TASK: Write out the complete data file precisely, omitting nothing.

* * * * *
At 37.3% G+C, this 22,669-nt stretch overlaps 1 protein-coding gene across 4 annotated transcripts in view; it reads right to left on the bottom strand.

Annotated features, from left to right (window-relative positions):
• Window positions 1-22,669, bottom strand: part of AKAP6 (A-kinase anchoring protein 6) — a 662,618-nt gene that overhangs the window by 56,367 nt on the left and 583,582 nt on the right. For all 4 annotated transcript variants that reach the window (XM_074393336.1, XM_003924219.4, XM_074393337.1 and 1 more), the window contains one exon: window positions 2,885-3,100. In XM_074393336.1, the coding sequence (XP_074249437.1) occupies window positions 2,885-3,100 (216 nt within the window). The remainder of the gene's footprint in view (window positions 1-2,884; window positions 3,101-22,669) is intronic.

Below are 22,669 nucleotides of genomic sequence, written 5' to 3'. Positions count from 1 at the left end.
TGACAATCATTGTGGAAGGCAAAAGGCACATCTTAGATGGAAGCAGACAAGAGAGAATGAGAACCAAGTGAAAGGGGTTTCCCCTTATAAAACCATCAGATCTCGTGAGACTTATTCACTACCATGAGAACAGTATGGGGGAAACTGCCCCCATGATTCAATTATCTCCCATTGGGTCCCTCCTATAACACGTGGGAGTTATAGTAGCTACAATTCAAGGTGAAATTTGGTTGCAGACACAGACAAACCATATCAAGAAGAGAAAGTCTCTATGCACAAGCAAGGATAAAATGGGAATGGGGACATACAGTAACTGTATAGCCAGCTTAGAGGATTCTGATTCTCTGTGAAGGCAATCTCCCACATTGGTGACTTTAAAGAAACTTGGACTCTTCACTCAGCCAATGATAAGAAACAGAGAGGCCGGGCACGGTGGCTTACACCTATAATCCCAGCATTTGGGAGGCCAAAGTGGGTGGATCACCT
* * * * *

At 37.3% G+C, this 22,669-nt stretch overlaps 1 protein-coding gene across 4 annotated transcripts in view; it reads right to left on the bottom strand.

Annotated features, from left to right (window-relative positions):
• Window positions 1-22,669, bottom strand: part of AKAP6 (A-kinase anchoring protein 6) — a 662,618-nt gene that overhangs the window by 56,367 nt on the left and 583,582 nt on the right. For all 4 annotated transcript variants that reach the window (XM_074393336.1, XM_003924219.4, XM_074393337.1 and 1 more), the window contains one exon: window positions 2,885-3,100. In XM_074393336.1, the coding sequence (XP_074249437.1) occupies window positions 2,885-3,100 (216 nt within the window). The remainder of the gene's footprint in view (window positions 1-2,884; window positions 3,101-22,669) is intronic.

Below are 22,669 nucleotides of genomic sequence, written 5' to 3'. Positions count from 1 at the left end.
TGACAATCATTGTGGAAGGCAAAAGGCACATCTTAGATGGAAGCAGACAAGAGAGAATGAGAACCAAGTGAAAGGGGTTTCCCCTTATAAAACCATCAGATCTCGTGAGACTTATTCACTACCATGAGAACAGTATGGGGGAAACTGCCCCCATGATTCAATTATCTCCCATTGGGTCCCTCCTATAACACGTGGGAGTTATAGTAGCTACAATTCAAGGTGAAATTTGGTTGCAGACACAGACAAACCATATCAAGAAGAGAAAGTCTCTATGCACAAGCAAGGATAAAATGGGAATGGGGACATACAGTAACTGTATAGCCAGCTTAGAGGATTCTGATTCTCTGTGAAGGCAATCTCCCACATTGGTGACTTTAAAGAAACTTGGACTCTTCACTCAGCCAATGATAAGAAACAGAGAGGCCGGGCACGGTGGCTTACACCTATAATCCCAGCATTTGGGAGGCCAAAGTGGGTGGATCACCT